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From Securities Regulation Daily, January 14, 2014

Derivative suit puts JPMorgan executives in spotlight

By Mark S. Nelson, J.D.

A shareholders’ derivative suit alleges that JPMorgan Chase & Co.’s (JPMorgan) officers and directors breached their fiduciary duties and committed waste by failing to adequately monitor the bank’s residential mortgage-backed securities (RMBS) business and other matters. These failures, the suit alleges, resulted in JPMorgan paying billions in penalties and may expose the bank to criminal liability. The suit asks for unspecified damages and punitive damages. A related suit filed the same day remains under seal (Ratcliff v. Dimon, et al, January 10, 2014).

Meanwhile, JPMorgan reported that its 2013 net income fell $3.4 billion from the prior year to $17.9 billion ($4.35 per share) on full-year revenues of $99.8 billion that were “flat” versus 2012, according to financial results the bank released today. Fourth-quarter 2013 revenues topped $24 billion, a 1 percent drop versus 2012, and yielded net income of $5.3 billion ($1.30 per share). JPMorgan’s shares closed at $57.74, up slightly from yesterday’s trading.

The bank’s 2013 Q-4 results, however, noted an after-tax hit of $1.1 billion for legal expenses. At today’s conference call, CFO Marianne Lake said these items were “partially booked to mortgage, with the remainder booked in corporate, principally the Madoff settlement recently announced.” JPMorgan also said it originated 800,000 mortgages and extended $274 billion in consumer credit last year.

CEO and Chairman Jamie Dimon said the bank had resolved some of its legal woes. “We are pleased to have made progress on our control, regulatory and litigation agendas and to have put some significant issues behind us this quarter. We reached several important resolutions – Global RMBS, Gibbs & Bruns, and Madoff.” Dimon added, “[i]t was in the best interests of our company and shareholders for us to accept responsibility, resolve these issues and move forward.”

Profits over sustainability. According to the complaint, JPMorgan’s officers and directors led the bank into progressively risker business ventures. The complaint said these activities emphasized “short-term profits over long-term sustainability.”

The bank’s RMBS and other ventures also resulted in billions of dollars in civil and other penalties. The complaint cited a $13 billion RMBS settlement and an expected $2 billion settlement related to the Madoff fraud. The complaint also noted other matters involving electricity markets, the London Whale trading losses, settlements with two California public pension funds, potential civil and criminal liability under the Foreign Corrupt Practices Act for the bank’s overseas hiring practices, and a 2003 settlement in the Enron matter.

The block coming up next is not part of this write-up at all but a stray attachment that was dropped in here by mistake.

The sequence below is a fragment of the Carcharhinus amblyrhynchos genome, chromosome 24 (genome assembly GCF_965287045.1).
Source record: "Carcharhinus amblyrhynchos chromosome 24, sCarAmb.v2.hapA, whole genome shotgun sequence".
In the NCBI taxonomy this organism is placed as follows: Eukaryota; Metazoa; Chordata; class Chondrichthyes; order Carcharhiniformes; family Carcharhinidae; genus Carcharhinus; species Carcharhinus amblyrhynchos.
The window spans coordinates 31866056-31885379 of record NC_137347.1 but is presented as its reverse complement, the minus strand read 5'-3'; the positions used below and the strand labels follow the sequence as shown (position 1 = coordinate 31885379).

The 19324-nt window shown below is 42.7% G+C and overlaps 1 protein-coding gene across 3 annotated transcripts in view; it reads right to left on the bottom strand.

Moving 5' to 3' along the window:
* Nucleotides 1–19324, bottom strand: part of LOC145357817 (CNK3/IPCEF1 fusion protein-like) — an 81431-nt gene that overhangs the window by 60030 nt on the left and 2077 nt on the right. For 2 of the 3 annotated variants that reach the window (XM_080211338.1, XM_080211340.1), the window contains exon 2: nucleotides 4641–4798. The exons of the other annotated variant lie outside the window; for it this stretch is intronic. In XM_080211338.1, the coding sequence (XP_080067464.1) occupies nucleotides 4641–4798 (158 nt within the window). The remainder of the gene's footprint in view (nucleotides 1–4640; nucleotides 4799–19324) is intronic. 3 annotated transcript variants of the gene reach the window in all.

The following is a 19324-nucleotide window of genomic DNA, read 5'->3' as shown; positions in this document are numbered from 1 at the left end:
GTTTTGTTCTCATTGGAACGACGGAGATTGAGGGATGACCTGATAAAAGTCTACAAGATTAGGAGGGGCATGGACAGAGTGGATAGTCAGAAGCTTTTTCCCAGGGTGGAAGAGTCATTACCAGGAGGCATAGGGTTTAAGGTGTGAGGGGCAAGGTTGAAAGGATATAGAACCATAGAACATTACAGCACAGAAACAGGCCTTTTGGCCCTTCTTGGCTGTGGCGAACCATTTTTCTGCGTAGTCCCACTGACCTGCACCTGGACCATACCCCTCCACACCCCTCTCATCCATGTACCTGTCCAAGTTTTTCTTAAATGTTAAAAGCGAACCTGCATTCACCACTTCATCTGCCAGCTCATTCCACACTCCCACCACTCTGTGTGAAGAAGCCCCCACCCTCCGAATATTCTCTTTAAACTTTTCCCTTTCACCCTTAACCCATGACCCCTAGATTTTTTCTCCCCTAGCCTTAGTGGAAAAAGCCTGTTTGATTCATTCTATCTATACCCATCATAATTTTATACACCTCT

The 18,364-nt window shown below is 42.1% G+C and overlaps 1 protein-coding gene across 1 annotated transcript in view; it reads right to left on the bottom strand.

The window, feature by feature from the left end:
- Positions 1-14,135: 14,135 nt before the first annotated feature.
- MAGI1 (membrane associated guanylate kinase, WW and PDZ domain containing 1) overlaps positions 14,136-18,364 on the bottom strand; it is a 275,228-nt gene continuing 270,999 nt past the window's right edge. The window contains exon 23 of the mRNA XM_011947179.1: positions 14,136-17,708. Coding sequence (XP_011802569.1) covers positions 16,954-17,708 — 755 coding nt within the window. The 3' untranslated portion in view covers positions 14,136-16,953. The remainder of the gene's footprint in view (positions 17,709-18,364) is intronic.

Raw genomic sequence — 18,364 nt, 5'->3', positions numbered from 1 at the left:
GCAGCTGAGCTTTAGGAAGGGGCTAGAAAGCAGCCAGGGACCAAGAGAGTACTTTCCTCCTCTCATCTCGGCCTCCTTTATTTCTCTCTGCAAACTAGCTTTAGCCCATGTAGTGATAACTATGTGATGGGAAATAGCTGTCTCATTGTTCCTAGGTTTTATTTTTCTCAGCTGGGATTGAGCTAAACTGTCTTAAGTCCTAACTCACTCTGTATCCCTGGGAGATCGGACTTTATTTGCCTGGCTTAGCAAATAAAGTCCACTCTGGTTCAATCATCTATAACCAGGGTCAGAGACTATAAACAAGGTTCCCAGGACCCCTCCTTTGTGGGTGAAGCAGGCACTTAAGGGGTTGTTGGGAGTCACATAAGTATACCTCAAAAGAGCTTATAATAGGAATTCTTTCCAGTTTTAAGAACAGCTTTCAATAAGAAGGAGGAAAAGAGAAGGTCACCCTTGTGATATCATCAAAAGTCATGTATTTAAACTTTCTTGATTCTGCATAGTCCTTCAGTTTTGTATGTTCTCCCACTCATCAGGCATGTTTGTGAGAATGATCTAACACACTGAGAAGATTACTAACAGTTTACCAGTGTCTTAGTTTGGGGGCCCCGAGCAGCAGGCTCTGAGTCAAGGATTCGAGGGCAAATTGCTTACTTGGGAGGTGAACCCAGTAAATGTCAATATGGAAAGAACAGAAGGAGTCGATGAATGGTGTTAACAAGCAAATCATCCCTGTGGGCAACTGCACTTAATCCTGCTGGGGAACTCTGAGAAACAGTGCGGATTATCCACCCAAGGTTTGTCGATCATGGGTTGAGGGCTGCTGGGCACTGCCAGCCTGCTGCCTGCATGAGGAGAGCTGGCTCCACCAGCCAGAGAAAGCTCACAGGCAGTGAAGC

No demand. No demand has been made on JPMorgan’s board because the complaint said it would be futile to ask the board to consider the matter. According to the complaint, six or more of JPMorgan’s 10 directors are not disinterested.

Moreover, the complaint alleges that Dimon and seven other directors could be subject to a substantial likelihood of personal liability. The complaint, for example, alleged that Dimon “personally oversaw” the bank’s push into the subprime RMBS business.

The complaint also alleges that at least three of the bank’s directors are not independent of Dimon and/or JPMorgan. Director James S. Crown chairs the JPMorgan board’s Risk Policy Committee and is a member of the Board-level Executive Committee. Crown is also president of a family-owned investment company, Henry Crown and Co., that has received loans from JPMorgan and which has leased real estate to JPMorgan, according to the complaint.

Laban P. Jackson, Jr., said the complaint, chairs the board’s Audit Committee and serves on the Board-level Executive Committee. Jackson also is allegedly beholden to Dimon because of Dimon’s ability to control loans the bank can make to Jackson.

Similarly, William C. Weldon, former CEO of Johnson & Johnson (J&J), allegedly is not independent of Dimon or JPMorgan because of loans the bank made to J&J. Weldon chairs the JPMorgan board’s Corporate Governance & Nominating Committee and sits on the Compensation & Management and Board-level Executive Committees.

Claims and relief. The complaint asks the court to hold a jury trial regarding claims for breach of fiduciary duty and corporate waste against all of the named JPMorgan officers and directors.

The complaint asks the court to award unspecified amounts of damages and punitive damages. The complaint also requests restitution and disgorgement, equitable remedies, and prejudgment interest and costs. Specifically, the complaint seeks to reform JPMorgan’s corporate governance.

The case is No. 2:14-cv-00062-WBS-AC.

Attorneys: Roger A. Dreyer (Dreyer Babich Buccola Wood Campora, LLP) for Richard A. Ratcliff, derivatively on behalf of JPMorgan Chase & Co.

Companies: JPMorgan Chase & Co.; Henry Crown and Co.; Johnson & Johnson

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